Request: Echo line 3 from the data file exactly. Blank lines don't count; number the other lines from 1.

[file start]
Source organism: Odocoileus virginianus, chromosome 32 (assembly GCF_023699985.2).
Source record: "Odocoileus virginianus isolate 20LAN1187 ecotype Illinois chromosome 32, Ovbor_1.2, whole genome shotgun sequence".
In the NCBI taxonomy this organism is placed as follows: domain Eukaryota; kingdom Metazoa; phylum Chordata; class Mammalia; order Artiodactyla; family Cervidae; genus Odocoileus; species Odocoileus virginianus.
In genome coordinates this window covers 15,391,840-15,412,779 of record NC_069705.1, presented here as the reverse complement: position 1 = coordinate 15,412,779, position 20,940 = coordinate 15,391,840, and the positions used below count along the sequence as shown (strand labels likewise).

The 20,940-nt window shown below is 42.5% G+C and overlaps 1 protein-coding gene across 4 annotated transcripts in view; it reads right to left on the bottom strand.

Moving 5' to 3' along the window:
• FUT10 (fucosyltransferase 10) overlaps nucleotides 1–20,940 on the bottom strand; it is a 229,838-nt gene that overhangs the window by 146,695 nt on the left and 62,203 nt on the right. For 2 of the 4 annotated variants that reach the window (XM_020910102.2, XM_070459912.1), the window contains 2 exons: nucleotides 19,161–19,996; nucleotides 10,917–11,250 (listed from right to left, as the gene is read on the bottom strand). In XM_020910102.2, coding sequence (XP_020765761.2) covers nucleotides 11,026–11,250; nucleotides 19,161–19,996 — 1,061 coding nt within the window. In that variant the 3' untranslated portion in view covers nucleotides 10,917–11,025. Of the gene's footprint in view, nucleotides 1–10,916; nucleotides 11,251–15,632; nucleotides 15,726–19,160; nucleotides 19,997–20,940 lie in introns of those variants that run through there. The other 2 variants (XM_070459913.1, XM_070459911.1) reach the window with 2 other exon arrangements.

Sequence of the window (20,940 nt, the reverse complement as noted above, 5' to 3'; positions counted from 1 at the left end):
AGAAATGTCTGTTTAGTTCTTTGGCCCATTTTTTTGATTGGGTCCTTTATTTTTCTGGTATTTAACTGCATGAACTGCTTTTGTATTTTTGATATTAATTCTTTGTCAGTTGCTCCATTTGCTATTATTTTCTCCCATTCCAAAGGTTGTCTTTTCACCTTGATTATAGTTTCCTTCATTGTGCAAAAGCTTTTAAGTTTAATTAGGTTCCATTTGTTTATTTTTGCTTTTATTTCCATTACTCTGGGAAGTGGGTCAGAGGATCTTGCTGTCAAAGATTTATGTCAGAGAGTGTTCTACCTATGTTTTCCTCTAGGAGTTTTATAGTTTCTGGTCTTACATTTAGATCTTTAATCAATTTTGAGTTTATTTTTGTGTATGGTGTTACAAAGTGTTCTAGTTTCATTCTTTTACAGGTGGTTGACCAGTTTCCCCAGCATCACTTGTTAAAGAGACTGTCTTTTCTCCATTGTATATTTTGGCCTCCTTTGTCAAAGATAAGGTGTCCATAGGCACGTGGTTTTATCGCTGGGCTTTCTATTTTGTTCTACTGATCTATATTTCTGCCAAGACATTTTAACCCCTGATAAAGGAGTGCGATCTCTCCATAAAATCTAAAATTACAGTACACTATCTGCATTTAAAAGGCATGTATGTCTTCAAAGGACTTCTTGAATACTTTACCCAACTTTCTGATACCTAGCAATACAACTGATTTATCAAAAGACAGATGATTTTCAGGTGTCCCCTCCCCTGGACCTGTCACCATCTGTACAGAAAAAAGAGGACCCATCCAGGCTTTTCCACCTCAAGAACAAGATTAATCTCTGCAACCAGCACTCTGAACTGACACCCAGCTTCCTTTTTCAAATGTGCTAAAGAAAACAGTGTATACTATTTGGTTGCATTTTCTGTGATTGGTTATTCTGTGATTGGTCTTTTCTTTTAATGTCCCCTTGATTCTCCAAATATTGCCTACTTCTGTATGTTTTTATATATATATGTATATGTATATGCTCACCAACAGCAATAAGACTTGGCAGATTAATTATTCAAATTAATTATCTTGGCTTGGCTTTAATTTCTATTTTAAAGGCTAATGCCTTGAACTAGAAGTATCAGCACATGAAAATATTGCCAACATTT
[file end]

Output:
In the NCBI taxonomy this organism is placed as follows: domain Eukaryota; kingdom Metazoa; phylum Chordata; class Mammalia; order Artiodactyla; family Cervidae; genus Odocoileus; species Odocoileus virginianus.